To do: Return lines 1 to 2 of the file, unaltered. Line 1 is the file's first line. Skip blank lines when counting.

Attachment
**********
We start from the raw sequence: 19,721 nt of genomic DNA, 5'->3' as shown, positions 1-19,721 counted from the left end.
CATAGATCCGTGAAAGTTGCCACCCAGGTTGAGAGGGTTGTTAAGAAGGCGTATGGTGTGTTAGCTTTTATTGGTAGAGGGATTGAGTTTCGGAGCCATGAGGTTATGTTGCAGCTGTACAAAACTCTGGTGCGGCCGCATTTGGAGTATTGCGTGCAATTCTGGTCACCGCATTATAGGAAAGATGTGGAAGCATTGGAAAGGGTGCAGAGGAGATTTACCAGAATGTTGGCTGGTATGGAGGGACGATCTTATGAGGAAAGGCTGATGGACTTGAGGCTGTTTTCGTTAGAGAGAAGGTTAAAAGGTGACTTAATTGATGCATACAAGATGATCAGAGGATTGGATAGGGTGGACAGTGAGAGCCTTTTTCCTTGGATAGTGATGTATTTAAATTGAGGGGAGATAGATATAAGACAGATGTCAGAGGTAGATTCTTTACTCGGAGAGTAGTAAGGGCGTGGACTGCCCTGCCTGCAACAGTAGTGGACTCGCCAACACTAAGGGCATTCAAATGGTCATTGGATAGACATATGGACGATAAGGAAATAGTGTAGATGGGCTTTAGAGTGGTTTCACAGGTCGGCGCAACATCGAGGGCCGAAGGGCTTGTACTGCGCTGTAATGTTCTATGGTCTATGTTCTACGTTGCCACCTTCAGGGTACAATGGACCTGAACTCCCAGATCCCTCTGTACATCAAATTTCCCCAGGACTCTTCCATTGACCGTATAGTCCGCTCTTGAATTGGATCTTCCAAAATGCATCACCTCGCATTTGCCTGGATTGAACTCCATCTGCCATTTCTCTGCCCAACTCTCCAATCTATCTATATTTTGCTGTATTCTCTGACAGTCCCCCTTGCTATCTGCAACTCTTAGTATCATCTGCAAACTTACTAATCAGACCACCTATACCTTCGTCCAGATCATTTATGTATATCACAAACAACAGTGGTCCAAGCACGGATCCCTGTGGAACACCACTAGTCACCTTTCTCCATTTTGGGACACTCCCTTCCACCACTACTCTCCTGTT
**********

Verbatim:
We start from the raw sequence: 19,721 nt of genomic DNA, 5'->3' as shown, positions 1-19,721 counted from the left end.
CATAGATCCGTGAAAGTTGCCACCCAGGTTGAGAGGGTTGTTAAGAAGGCGTATGGTGTGTTAGCTTTTATTGGTAGAGGGATTGAGTTTCGGAGCCATGAGGTTATGTTGCAGCTGTACAAAACTCTGGTGCGGCCGCATTTGGAGTATTGCGTGCAATTCTGGTCACCGCATTATAGGAAAGATGTGGAAGCATTGGAAAGGGTGCAGAGGAGATTTACCAGAATGTTGGCTGGTATGGAGGGACGATCTTATGAGGAAAGGCTGATGGACTTGAGGCTGTTTTCGTTAGAGAGAAGGTTAAAAGGTGACTTAATTGATGCATACAAGATGATCAGAGGATTGGATAGGGTGGACAGTGAGAGCCTTTTTCCTTGGATAGTGATGTATTTAAATTGAGGGGAGATAGATATAAGACAGATGTCAGAGGTAGATTCTTTACTCGGAGAGTAGTAAGGGCGTGGACTGCCCTGCCTGCAACAGTAGTGGACTCGCCAACACTAAGGGCATTCAAATGGTCATTGGATAGACATATGGACGATAAGGAAATAGTGTAGATGGGCTTTAGAGTGGTTTCACAGGTCGGCGCAACATCGAGGGCCGAAGGGCTTGTACTGCGCTGTAATGTTCTATGGTCTATGTTCTACGTTGCCACCTTCAGGGTACAATGGACCTGAACTCCCAGATCCCTCTGTACATCAAATTTCCCCAGGACTCTTCCATTGACCGTATAGTCCGCTCTTGAATTGGATCTTCCAAAATGCATCACCTCGCATTTGCCTGGATTGAACTCCATCTGCCATTTCTCTGCCCAACTCTCCAATCTATCTATATTTTGCTGTATTCTCTGACAGTCCCCCTTGCTATCTGCAACTCTTAGTATCATCTGCAAACTTACTAATCAGACCACCTATACCTTCGTCCAGATCATTTATGTATATCACAAACAACAGTGGTCCAAGCACGGATCCCTGTGGAACACCACTAGTCACCTTTCTCCATTTTGGGACACTCCCTTCCACCACTACTCTCCTGTT